“A small what?” I whispered to Helaira.
“Shh!” Helaira was watching Sevian intently. He had paused at a patch of bare earth. “This one’ll do,” he said, more to himself then to us, and then I watched as he laid his hands on the grass, closing his eyes and taking a deep breath.
For a few moments, nothing happened.
Then I noticed it, the smallest bit of green in the midst of the soil. I watched, astonished, as it grew and grew, long leaves framing the stalk which pushed upwards. I watched as it budded, and then, impossibly, watched it burst into bloom, and I was staring at a patch of bare earth no longer, but at a profusion of white lilies.
There were so many things I could have said in response to something so extraordinary.
“How? How is that possible?”
Sevian’s shoulders lifted in the barest shrug. “It’s my Gift. I can make plants grow.” He closed his eyes. “I can feel them—under the ground, I mean—most of them are sleeping right now, but it doesn’t take much to wake them all up.” He paused. “Well, it probably all sounds like madness to you, anyways.”
Helaira sighed. “It’s no use trying to explain it to him, Sevian. He just found out about his own Gift, after all!” She glanced back towards the mansion. “Besides, it’s raining and we’ll be all wet. How are you going to explain that to Lord Fulgaris?”
Sevian scowled at her, but by the way his shoulders drooped. I could tell that he was resigned to my naivete. “I guess Lord Fulgaris will tell him, one way or another.” He stood up. “Come on, let’s go back inside.”
To his credit, Lord Fulgaris waited until we were all safely inside before bearing down on us like a cat after mice. One moment, we three were tugging off our boots, and the next, there he was, towering over us like an angry god.
It was amazing how that one word, spoken so calmly, could cause a boy to blanch with fear. I would not have been surprised to learn that he had soiled himself as well, but to his credit, Sevian managed to squeak out a “Yes, Ser?”
“What have I told you about using your Gifts without proper supervision?” Before, Lord Fulgaris had been annoyed, perhaps mildly amused, but now, now he was angry, I could taste it in the air.
Sevian took a deep breath. “That I am not to use my Gift without proper supervision, else I injure myself or others—but it was only one lily! And I wanted to show Tom, and—”
Sevian’s mouth snapped shut.
Lord Fulgaris crouched to meet Sevian’s gaze, his unusually placid expression never wavering. “Excessive use of one’s Gift without proper safeguards can destroy you, Sevian, yes, even one flower can do it. Honestly, did you think I would not know?”
Sevian was inspecting his feet, I wanted so badly to turn Lord Fulgaris’ unyielding gaze away from him, but I held my tongue.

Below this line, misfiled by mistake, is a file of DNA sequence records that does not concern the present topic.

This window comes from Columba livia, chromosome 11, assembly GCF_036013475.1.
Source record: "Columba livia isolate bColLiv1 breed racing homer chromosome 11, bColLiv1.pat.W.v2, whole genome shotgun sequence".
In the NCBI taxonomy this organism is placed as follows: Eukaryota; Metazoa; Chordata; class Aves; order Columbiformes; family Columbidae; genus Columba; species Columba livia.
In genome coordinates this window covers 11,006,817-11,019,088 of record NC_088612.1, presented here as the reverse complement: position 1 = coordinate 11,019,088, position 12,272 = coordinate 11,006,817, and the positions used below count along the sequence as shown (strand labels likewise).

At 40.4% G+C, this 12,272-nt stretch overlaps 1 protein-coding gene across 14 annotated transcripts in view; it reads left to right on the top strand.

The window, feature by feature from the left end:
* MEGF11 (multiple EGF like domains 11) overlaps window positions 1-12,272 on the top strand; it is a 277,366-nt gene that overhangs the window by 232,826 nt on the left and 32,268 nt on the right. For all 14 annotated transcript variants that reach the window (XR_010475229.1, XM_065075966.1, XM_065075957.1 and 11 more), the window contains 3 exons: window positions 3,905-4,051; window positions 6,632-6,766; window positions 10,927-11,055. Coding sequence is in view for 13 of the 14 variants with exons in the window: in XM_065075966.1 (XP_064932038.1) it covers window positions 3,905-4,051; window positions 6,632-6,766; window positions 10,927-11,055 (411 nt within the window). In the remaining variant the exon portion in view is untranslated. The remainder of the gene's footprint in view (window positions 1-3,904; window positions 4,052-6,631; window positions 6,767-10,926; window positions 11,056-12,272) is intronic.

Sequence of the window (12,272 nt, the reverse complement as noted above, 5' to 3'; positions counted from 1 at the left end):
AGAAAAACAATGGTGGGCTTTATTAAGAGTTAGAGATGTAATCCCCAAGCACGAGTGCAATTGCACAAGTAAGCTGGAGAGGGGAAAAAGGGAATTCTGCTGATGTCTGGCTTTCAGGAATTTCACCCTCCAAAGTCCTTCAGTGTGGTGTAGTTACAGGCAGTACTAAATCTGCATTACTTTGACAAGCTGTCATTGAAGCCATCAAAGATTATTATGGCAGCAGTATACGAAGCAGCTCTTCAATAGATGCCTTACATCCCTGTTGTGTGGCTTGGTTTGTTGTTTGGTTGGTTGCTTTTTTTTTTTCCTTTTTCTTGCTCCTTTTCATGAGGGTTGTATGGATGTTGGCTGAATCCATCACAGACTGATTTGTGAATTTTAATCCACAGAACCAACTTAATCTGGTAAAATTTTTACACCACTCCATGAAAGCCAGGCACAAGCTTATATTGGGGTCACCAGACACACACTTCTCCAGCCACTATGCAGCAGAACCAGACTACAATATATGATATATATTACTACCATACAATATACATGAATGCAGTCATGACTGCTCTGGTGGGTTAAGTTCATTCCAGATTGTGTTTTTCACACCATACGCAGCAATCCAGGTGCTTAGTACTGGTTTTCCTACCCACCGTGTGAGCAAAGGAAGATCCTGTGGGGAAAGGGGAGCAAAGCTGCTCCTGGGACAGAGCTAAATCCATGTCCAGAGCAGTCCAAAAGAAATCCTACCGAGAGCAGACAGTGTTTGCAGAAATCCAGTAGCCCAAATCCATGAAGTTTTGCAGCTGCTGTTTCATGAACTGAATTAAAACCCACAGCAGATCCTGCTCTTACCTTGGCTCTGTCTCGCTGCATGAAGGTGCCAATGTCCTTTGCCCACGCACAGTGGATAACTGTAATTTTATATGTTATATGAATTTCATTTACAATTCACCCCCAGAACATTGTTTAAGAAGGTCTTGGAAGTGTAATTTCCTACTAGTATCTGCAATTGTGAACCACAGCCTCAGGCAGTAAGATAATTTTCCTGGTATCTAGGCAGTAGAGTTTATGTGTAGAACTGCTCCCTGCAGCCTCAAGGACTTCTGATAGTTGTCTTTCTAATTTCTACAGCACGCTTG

Lord Fulgaris sighed. “I had thought to prevent you from partaking in the Spring Festival this year”—and at these words Sevian’s expression became one of pure horror—”but Ser Karios strongly objected to it, and I suppose it would not reflect well on the House for one so gifted to be denied the opportunity—” his eyes narrowed “—which is why you will be the one to clean out the latrines for two weeks, you will also do whatever tasks the servants require of you, and I will brook no complaints from you. Do you understand?”
“Yes, ser,” Sevian seemed visibly relieved. “Thank you.”
“Hmph, your thanks are due to Ser Karios, little one,” he said. “And do not let me catch you again,” and with that, he turned, not even acknowledging Helaira and I, and strode in the direction of the kitchens.
“What’s the Spring Festival?” I asked when I couldn’t hear Lord Fulgaris’ footsteps anymore.
Sevian grinned. “Oh, you’ll see soon enough, Tom! It’s going to be great!”
Given what I had seen of Fulgaris’ people, I did not doubt that the festival would be as grand as he said, but I could not help but think of Mother and Grandmother, and their own preparations for the Coming of Spring, when grandmother would hang a bunch of flowers on our door as a gift to the Lady.
I missed them, and to think they were right over the wall and down the road, and I could not reach them.
“Tom, what’s the matter?” Helaira asked.
I shook my head. “Nothing, it’s—do you not have families that you miss?” The words came tumbling out before I could stop them.
Sevian and Helaira exchanged glances, and then, almost in unison, they shrugged. “Why? I chose to go with Lord Fulgaris, didn’t y—” Sevian blinked, as if he were seeing me for the first time, and then he flushed. “Oh, perhaps not….”
We were interrupted by a servant in red and gold livery. “Sevian,” she said crisply. “Lord Fulgaris expects you to help with the preparation for the evening meal.”
Sevian dutifully followed in her wake, glancing back at us, he let out a long sigh. “So it begins….”
That evening, I noticed that the cooks had prepared separate dishes for all of us. Helaira dined on salad and thick slices of ham, whereas Sevian was given chicken, or at least some sort of fowl. Lord Fulgaris and I were both served fish. Ser Karios seemed to be eating a little of everything. Fish was a rare treat at Grandmother’s house, so it was a little disconcerting to see that it was plentiful here, and I hadn’t the foggiest idea where it came from. I supposed Fulgaris’ people also did a brisk business with merchants, although I knew my hometown did not trade with them, in fact, but for the Tithe, I had never seen them abroad.
We ate in silence, Sevian seemed to be on the verge of falling asleep in his chair, and no wonder, for the servants had kept him so busy he had scarcely had the opportunity to say two words to us. Helaira and I had managed to amuse ourselves by teaching each other string games. Hers were a bit different than the familiar configurations I’d learned, but in the end I taught her how to do a decent “boar’s trap” by forming the string into a wedge, like a spear, and then, when we tired of that, we went to the library. I was just beginning to learn my letters, but Helaira was quite adept at reading and writing, and surprisingly patient with her new student.
I was still as hopeless as ever with the cutlery, however.
“Tomorrow, we begin preparations for the Spring Festival,” Lord Fulgaris announced, regarding Helaira, Sevian and I in turn. “That means that your magic lessons are on hold for something a little more appropriate to the season.”
“But, didn’t Spring start a couple of weeks ago?” I asked.
Lord Fulgaris shook his head. “We follow the old way of time-keeping, Tom, your people have forgotten it, but we celebrate the Spring Festival when the apple trees begin to bud.” He paused to take a bite of his fish. “Worry not, you will be well prepared for the event over the next week.”
“Prepared for what?” Once again, I was not being told the whole story—typical of Lord Fulgaris, only revealing as much as he felt it necessary to reveal to you.
He made a dismissive gesture. “Do not worry, ‘tis a little game involving flowers. I shall teach you their meanings, so you do not offend anyone.”
He made it seem so ordinary, the Flower-Game, a quaint custom that was kept for its charm, but, as I would find out, the innocent facade hid something of much import, and alliances could be broken as easily as one breaks a daisy’s stem.